Walker played behind a strong defensive line last season that featured Dean Lowry and Deonte Gibson. Those Wildcats up front freed up opportunities for Walker to swoop in and make plenty of plays in the opponents' backfield. This year, the defensive line will be much different, and Walker's focus down the middle of the defense might be more on just swallowing up plays before they hit the second level.
"I'm not afraid to make statements, and I think he has a chance to be the best we've ever had—and we've had some pretty good ones," Northwestern head coach Pat Fitzgerald, who won the Nagurski and Bednarik Awards as a linebacker for the Wildcats, told Skip Mylenski for the school's website. "He's already walked the walk. Now take the next step. Now you're going from a great player to a special player. I expect to see that from him."
Fitzgerald would know an outstanding linebacker when he sees one, and he said Walker improved on being able to make plays when he's being blocked. As the unquestioned leader of a defense in transition, expect Walker's tackle count of 120 from last season to explode.
2015 Leader: Penn State DL Carl Nassib (15.5 sacks)
2016 Prediction: Alabama LB Tim Williams
Alabama has the best pass-rushing duo in the entire country for 2016 in Jonathan Allen and Tim Williams. This season, look for the latter Tide defender to become a household name as he transitions from being a third-down specialist into an every-down nightmare.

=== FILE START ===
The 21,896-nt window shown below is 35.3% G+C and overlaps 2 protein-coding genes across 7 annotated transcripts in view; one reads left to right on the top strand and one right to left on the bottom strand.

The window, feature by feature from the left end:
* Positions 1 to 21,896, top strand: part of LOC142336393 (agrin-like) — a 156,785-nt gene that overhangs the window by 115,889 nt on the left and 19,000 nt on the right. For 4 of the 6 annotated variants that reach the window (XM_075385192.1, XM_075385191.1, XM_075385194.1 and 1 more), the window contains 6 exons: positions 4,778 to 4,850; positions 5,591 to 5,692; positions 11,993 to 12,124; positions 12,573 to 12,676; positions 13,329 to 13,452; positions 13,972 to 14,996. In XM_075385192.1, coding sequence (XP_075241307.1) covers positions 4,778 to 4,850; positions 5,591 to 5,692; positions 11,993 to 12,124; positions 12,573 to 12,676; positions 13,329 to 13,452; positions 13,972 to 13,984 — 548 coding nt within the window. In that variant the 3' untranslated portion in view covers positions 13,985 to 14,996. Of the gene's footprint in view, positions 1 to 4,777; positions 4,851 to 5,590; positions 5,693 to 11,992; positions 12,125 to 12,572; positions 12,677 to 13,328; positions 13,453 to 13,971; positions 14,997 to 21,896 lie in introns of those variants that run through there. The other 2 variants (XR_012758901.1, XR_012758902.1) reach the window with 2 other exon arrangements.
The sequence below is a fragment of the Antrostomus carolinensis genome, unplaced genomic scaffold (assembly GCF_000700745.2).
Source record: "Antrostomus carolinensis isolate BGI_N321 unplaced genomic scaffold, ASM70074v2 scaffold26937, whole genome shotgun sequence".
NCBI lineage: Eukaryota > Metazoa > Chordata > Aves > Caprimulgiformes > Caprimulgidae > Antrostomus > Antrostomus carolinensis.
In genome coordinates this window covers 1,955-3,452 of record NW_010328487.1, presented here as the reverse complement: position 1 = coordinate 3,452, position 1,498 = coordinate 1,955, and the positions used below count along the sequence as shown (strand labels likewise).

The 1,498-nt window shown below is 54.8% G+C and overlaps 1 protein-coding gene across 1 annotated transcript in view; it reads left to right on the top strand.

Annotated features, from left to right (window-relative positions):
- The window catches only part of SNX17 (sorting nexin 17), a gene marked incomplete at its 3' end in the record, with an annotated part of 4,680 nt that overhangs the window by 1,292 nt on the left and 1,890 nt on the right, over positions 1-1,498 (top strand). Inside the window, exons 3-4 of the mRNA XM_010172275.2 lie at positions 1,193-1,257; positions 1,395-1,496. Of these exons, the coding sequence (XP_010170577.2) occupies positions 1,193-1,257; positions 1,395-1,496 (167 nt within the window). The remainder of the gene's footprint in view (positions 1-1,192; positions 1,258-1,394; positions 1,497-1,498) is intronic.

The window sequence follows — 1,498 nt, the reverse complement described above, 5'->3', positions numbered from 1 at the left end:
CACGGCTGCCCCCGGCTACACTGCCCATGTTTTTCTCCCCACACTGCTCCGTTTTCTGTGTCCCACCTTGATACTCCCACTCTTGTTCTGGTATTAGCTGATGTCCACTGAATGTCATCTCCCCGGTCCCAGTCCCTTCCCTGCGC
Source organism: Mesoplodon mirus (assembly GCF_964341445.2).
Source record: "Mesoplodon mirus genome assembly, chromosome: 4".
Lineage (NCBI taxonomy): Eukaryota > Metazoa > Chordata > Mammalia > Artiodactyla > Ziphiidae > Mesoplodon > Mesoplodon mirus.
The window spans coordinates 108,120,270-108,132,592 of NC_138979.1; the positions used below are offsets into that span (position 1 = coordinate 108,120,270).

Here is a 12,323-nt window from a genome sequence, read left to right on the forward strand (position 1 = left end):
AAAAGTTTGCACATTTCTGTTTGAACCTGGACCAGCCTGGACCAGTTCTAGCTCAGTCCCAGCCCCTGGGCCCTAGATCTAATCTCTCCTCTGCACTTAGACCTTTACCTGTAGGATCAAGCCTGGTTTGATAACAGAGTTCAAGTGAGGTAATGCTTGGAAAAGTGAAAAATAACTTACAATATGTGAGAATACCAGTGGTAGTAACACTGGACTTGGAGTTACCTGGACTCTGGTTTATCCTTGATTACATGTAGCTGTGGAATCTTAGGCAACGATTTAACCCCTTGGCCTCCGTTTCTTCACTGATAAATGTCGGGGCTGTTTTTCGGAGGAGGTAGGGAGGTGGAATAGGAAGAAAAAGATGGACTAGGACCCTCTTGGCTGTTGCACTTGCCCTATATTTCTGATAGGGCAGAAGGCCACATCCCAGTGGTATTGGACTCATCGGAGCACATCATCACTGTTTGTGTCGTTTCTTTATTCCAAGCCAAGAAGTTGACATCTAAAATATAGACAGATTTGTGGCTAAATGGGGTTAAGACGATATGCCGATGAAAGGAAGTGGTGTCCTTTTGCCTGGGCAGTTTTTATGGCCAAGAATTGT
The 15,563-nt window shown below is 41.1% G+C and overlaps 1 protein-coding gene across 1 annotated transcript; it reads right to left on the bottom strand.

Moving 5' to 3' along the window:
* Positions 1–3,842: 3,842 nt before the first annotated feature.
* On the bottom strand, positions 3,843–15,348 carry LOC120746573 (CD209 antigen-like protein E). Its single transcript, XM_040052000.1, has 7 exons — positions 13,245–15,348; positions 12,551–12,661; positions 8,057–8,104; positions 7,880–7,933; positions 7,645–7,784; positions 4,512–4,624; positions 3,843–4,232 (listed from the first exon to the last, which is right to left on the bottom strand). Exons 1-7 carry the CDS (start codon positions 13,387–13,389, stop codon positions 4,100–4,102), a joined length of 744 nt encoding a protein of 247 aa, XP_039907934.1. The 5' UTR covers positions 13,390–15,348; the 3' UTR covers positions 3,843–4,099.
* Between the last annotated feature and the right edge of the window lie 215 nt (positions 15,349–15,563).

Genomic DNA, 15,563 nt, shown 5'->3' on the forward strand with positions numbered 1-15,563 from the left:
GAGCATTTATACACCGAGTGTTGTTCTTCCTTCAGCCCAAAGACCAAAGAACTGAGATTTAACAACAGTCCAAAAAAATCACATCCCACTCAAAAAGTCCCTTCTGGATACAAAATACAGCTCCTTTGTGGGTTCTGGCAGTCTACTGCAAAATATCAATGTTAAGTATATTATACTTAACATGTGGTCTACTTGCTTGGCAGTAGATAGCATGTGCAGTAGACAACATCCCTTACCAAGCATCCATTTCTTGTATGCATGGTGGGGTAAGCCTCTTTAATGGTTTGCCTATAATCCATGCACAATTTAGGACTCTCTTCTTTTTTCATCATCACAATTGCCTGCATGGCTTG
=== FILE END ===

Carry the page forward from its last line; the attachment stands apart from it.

Williams did not start a single game for Alabama last season and was on the field for only around 20 percent of the Tide's defensive snaps. That didn't stop him from being arguably the most efficient defensive role player in the entire country, as he had 10.5 sacks in that small amount of use.
As Kevin Connaghan of Pro Football Focus wrote, Alabama's pass rush should be even better as a whole in 2016 thanks to the return of Williams, Jonathan Allen and Ryan Anderson. The Tide's depth in the trenches should continue to free up space for Williams to attack the passer, and he'll most definitely be on the field for a lot more plays.
Huge sack numbers haven't necessarily been a hallmark of a Nick Saban defense in the past, but the ridiculous amount of talent the Crimson Tide have been able to build up in their NFL-like scheme has finally led to a unit that can be just as dominant against the pass as it's always been against the run. With more playing time, Williams should tee off on quarterbacks all season long.
2015 Leader: Northern Illinois DB Shawun Lurry (nine interceptions)